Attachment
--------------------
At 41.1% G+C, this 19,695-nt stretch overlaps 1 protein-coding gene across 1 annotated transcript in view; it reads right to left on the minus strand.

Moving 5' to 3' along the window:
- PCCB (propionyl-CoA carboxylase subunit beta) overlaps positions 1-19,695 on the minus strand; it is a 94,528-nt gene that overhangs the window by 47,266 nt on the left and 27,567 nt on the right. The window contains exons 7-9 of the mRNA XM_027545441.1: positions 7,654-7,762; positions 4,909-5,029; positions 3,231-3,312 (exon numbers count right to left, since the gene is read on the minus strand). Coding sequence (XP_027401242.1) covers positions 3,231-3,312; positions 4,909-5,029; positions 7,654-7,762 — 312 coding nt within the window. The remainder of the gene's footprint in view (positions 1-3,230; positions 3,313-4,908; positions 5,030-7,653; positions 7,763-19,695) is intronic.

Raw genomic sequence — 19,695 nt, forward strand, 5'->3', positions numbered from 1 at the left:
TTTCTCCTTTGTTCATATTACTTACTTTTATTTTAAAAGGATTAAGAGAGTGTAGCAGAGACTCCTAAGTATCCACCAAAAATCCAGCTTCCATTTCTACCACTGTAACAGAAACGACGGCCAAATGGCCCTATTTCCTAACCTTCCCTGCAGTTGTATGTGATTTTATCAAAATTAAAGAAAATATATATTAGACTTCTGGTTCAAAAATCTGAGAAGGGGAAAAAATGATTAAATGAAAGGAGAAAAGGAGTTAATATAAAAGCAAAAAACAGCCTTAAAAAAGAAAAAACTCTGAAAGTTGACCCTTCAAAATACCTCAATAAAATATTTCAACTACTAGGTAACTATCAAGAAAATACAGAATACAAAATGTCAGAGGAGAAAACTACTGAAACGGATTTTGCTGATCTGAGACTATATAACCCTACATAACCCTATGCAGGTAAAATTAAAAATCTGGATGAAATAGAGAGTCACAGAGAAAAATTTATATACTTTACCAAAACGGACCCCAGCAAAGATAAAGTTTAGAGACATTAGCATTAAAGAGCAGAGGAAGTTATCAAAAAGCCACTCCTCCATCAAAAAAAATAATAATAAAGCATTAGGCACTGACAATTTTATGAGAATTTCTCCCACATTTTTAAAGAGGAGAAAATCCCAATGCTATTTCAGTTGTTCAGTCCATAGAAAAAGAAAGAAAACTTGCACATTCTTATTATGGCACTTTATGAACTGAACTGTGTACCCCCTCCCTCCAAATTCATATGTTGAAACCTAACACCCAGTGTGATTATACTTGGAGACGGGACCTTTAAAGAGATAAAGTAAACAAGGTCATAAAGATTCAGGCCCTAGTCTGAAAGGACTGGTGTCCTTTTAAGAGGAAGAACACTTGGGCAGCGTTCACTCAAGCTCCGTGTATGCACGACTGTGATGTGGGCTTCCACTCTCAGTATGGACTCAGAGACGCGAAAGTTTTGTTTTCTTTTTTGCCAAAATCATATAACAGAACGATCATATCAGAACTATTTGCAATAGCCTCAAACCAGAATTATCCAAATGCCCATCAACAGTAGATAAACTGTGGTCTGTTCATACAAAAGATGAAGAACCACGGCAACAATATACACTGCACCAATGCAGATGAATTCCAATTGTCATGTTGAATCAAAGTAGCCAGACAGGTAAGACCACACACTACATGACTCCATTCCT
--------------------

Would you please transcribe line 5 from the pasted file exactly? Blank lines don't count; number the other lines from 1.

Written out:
TTTCTCCTTTGTTCATATTACTTACTTTTATTTTAAAAGGATTAAGAGAGTGTAGCAGAGACTCCTAAGTATCCACCAAAAATCCAGCTTCCATTTCTACCACTGTAACAGAAACGACGGCCAAATGGCCCTATTTCCTAACCTTCCCTGCAGTTGTATGTGATTTTATCAAAATTAAAGAAAATATATATTAGACTTCTGGTTCAAAAATCTGAGAAGGGGAAAAAATGATTAAATGAAAGGAGAAAAGGAGTTAATATAAAAGCAAAAAACAGCCTTAAAAAAGAAAAAACTCTGAAAGTTGACCCTTCAAAATACCTCAATAAAATATTTCAACTACTAGGTAACTATCAAGAAAATACAGAATACAAAATGTCAGAGGAGAAAACTACTGAAACGGATTTTGCTGATCTGAGACTATATAACCCTACATAACCCTATGCAGGTAAAATTAAAAATCTGGATGAAATAGAGAGTCACAGAGAAAAATTTATATACTTTACCAAAACGGACCCCAGCAAAGATAAAGTTTAGAGACATTAGCATTAAAGAGCAGAGGAAGTTATCAAAAAGCCACTCCTCCATCAAAAAAAATAATAATAAAGCATTAGGCACTGACAATTTTATGAGAATTTCTCCCACATTTTTAAAGAGGAGAAAATCCCAATGCTATTTCAGTTGTTCAGTCCATAGAAAAAGAAAGAAAACTTGCACATTCTTATTATGGCACTTTATGAACTGAACTGTGTACCCCCTCCCTCCAAATTCATATGTTGAAACCTAACACCCAGTGTGATTATACTTGGAGACGGGACCTTTAAAGAGATAAAGTAAACAAGGTCATAAAGATTCAGGCCCTAGTCTGAAAGGACTGGTGTCCTTTTAAGAGGAAGAACACTTGGGCAGCGTTCACTCAAGCTCCGTGTATGCACGACTGTGATGTGGGCTTCCACTCTCAGTATGGACTCAGAGACGCGAAAGTTTTGTTTTCTTTTTTGCCAAAATCATATAACAGAACGATCATATCAGAACTATTTGCAATAGCCTCAAACCAGAATTATCCAAATGCCCATCAACAGTAGATAAACTGTGGTCTGTTCATACAAAAGATGAAGAACCACGGCAACAATATACACTGCACCAATGCAGATGAATTCCAATTGTCATGTTGAATCAAAGTAGCCAGACAGGTAAGACCACACACTACATGACTCCATTCCT